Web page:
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Our holdings include hundreds of glass and film negatives/transparencies that we've scanned ourselves; in addition, many other photos on this site were extracted from reference images (high-resolution tiffs) in the Library of Congress research archive. (To query the database click here.) They are adjusted, restored and reworked by your webmaster in accordance with his aesthetic sensibilities before being downsized and turned into the jpegs you see here. All of these images (including "derivative works") are protected by copyright laws of the United States and other jurisdictions and may not be sold, reproduced or otherwise used for commercial purposes without permission.

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The Measure of a Man: 1917

The Measure of a Man: 1917

1917. "U.S. Army. Physical examination." Our second look at this young man's initiation into the Army. Harris & Ewing glass negative. View full size.

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The recruit isn't necessarily joining the cavalry, and the officer isn't necessarily a cavalryman. Lots of soldiers rode horses in those days, including any officer above the rank of captain in any branch.


Let me explain the boots and why you may have seen them still in use recently. I am a former (still in USAR) United States Army officer. I am a tanker. I also served in 3-8 Cavalry, Second Brigade, Third Armored Division. The boots are not really regulation. However, by a strict interpretation of the manual, AR 670-1, Wear and. Appearance of Army Uniforms and Insignia, you can make them regulation. At least, you could make them regulation in the 1980s. These days, I have no idea. All the manual used to say about boots was "black toed and able to be shined." So, tankers and cavalrymen got some pretty exotic boots, often spending hundreds of dollars. I wore "tanker boots." I have included a link to what they look like:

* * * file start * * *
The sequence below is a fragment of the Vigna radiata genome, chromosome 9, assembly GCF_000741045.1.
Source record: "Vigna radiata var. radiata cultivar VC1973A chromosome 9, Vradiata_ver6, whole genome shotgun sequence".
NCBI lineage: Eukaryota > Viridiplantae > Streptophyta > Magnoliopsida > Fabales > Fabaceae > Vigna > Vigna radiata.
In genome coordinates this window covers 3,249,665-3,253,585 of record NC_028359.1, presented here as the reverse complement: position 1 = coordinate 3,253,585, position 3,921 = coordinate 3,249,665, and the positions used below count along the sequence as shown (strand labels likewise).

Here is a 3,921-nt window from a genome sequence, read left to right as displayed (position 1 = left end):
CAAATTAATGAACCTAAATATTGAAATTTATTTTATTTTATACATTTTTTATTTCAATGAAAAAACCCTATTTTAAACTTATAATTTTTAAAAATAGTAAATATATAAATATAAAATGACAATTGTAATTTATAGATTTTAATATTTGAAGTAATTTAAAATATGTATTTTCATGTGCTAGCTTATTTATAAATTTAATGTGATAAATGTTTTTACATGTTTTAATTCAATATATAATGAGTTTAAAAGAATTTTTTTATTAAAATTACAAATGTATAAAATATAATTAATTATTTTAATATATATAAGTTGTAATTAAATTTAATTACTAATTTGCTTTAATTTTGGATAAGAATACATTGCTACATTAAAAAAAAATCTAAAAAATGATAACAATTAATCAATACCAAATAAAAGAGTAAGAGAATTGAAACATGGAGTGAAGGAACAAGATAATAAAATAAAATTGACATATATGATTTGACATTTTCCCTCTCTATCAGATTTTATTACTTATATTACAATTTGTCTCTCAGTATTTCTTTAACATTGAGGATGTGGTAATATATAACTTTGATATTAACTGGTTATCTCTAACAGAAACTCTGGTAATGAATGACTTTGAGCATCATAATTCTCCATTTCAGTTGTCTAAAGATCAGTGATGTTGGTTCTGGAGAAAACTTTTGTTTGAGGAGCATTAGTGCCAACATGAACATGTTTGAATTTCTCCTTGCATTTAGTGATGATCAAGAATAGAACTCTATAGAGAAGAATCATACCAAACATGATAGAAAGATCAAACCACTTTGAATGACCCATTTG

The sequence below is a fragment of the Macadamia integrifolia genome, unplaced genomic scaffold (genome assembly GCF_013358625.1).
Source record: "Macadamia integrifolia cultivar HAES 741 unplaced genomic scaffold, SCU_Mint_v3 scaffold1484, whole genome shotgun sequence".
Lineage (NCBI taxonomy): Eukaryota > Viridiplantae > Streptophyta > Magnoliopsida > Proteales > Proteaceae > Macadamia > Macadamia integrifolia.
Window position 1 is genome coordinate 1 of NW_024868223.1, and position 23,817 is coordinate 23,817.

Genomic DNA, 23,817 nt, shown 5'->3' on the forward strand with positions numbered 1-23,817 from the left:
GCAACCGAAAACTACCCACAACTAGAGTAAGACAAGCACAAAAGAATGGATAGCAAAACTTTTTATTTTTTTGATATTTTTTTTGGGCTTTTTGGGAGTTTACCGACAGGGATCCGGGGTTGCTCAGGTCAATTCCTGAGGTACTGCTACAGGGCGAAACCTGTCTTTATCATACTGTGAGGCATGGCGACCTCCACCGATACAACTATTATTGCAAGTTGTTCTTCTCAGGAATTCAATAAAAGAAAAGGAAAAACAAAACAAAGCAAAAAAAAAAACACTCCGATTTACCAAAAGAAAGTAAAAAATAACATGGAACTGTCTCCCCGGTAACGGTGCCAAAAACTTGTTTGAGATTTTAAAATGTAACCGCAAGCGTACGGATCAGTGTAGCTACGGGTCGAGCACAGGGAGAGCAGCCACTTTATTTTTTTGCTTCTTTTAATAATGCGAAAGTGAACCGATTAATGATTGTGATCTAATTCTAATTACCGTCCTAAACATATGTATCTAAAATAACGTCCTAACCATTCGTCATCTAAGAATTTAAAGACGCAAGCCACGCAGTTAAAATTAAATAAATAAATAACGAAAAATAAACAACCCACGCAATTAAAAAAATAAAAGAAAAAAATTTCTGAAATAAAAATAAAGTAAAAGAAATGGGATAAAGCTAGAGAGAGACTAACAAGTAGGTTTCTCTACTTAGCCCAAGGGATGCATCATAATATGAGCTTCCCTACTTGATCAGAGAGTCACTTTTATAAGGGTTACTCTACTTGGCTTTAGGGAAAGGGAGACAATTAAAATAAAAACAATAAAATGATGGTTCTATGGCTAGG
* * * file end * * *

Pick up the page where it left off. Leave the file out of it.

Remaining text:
Still in Service

A few months ago, I saw an army sergeant with a Cavalry shoulder patch, rows of battle ribbons and wearing boots and spurs. I'm guessing the boots and spurs are part of the US Cavalry Class A uniform.

Riding Spurs

Note that the examining officer is wearing riding spurs. I guess we can assume that the young man is being inducted into the cavalry!

That outfit ...

If there is a riding crop anywhere in the examining room, put on your clothes and head for the hills, boy!

SHORPY HISTORICAL PHOTO ARCHIVE | History in HD is a vintage photo archive featuring thousands of high-definition images from the 1850s to 1960s. (Available as fine-art prints from the Shorpy Archive.) The site is named after Shorpy Higginbotham, a teenage coal miner who lived 100 years ago.

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